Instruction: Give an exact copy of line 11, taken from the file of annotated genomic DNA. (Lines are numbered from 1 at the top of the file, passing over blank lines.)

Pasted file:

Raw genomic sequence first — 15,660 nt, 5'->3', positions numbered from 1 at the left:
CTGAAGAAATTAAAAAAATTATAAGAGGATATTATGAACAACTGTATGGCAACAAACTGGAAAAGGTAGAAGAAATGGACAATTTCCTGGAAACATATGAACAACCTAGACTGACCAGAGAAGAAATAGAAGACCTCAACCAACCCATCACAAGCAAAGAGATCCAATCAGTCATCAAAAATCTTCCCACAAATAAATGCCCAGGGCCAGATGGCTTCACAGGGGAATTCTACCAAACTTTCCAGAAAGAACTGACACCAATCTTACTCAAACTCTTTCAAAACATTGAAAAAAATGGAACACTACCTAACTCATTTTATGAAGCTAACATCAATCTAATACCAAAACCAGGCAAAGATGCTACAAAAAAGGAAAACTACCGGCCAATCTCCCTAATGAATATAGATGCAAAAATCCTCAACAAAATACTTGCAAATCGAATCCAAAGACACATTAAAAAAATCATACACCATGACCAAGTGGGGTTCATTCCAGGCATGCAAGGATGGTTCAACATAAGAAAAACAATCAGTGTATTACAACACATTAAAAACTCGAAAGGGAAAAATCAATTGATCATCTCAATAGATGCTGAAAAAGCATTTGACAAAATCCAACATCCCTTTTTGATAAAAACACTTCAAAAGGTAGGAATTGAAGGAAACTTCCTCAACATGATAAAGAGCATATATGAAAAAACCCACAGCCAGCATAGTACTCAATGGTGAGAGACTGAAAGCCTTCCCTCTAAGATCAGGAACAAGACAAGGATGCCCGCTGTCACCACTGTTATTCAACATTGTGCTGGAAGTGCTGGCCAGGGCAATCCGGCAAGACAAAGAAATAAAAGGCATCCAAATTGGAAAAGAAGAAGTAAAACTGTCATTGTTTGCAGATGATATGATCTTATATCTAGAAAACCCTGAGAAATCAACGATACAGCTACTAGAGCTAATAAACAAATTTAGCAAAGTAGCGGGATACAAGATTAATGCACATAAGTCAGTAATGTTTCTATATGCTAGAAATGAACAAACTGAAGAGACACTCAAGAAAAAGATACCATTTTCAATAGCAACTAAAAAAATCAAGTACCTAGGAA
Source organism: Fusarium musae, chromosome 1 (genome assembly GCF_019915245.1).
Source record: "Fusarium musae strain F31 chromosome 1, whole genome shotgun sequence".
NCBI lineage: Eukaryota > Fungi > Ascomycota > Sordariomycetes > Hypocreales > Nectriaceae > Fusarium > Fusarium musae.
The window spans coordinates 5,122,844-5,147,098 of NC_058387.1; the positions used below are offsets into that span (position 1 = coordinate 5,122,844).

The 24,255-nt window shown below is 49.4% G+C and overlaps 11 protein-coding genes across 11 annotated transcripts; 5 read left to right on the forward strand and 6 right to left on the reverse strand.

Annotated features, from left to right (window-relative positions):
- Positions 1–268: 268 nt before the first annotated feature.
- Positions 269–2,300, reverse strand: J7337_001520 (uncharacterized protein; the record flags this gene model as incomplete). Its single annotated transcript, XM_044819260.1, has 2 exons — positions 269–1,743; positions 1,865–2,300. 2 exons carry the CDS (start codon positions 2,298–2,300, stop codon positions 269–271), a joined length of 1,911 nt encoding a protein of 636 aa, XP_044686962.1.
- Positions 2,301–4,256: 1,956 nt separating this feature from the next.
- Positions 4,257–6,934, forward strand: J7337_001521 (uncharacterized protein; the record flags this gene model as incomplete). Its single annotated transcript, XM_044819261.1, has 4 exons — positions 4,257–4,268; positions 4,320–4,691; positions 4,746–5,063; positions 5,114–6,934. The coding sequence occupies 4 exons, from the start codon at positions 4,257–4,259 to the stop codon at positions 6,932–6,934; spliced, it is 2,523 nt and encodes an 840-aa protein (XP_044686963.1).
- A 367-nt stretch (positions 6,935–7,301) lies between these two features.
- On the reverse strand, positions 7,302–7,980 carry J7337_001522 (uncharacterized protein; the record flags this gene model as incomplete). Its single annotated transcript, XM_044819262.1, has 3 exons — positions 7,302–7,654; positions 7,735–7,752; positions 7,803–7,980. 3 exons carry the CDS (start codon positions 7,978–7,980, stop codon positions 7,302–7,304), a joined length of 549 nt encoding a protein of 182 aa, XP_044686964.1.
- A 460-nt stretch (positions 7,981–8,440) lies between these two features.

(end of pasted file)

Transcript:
- Positions 2,301–4,256: 1,956 nt separating this feature from the next.